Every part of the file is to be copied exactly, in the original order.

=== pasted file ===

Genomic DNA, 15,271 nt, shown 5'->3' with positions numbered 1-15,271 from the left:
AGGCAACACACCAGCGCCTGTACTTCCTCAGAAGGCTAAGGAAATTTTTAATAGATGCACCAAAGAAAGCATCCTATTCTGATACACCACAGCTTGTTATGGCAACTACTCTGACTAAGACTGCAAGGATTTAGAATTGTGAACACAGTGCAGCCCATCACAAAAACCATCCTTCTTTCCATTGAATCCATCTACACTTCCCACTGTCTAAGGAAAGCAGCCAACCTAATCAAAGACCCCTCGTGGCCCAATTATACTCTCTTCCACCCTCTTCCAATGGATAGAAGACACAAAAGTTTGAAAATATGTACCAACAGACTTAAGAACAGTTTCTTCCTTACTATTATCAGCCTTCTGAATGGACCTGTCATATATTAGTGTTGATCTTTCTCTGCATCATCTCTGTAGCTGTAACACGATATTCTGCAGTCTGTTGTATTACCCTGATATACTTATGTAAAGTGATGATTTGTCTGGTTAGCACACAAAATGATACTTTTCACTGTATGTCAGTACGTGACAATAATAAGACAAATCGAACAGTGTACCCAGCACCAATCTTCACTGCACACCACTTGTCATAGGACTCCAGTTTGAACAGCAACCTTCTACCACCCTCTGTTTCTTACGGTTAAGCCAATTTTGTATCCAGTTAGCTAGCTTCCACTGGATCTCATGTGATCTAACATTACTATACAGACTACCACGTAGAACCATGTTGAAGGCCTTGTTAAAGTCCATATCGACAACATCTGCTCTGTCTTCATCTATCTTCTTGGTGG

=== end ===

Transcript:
Genomic DNA, 15,271 nt, shown 5'->3' with positions numbered 1-15,271 from the left:
AGGCAACACACCAGCGCCTGTACTTCCTCAGAAGGCTAAGGAAATTTTTAATAGATGCACCAAAGAAAGCATCCTATTCTGATACACCACAGCTTGTTATGGCAACTACTCTGACTAAGACTGCAAGGATTTAGAATTGTGAACACAGTGCAGCCCATCACAAAAACCATCCTTCTTTCCATTGAATCCATCTACACTTCCCACTGTCTAAGGAAAGCAGCCAACCTAATCAAAGACCCCTCGTGGCCCAATTATACTCTCTTCCACCCTCTTCCAATGGATAGAAGACACAAAAGTTTGAAAATATGTACCAACAGACTTAAGAACAGTTTCTTCCTTACTATTATCAGCCTTCTGAATGGACCTGTCATATATTAGTGTTGATCTTTCTCTGCATCATCTCTGTAGCTGTAACACGATATTCTGCAGTCTGTTGTATTACCCTGATATACTTATGTAAAGTGATGATTTGTCTGGTTAGCACACAAAATGATACTTTTCACTGTATGTCAGTACGTGACAATAATAAGACAAATCGAACAGTGTACCCAGCACCAATCTTCACTGCACACCACTTGTCATAGGACTCCAGTTTGAACAGCAACCTTCTACCACCCTCTGTTTCTTACGGTTAAGCCAATTTTGTATCCAGTTAGCTAGCTTCCACTGGATCTCATGTGATCTAACATTACTATACAGACTACCACGTAGAACCATGTTGAAGGCCTTGTTAAAGTCCATATCGACAACATCTGCTCTGTCTTCATCTATCTTCTTGGTGG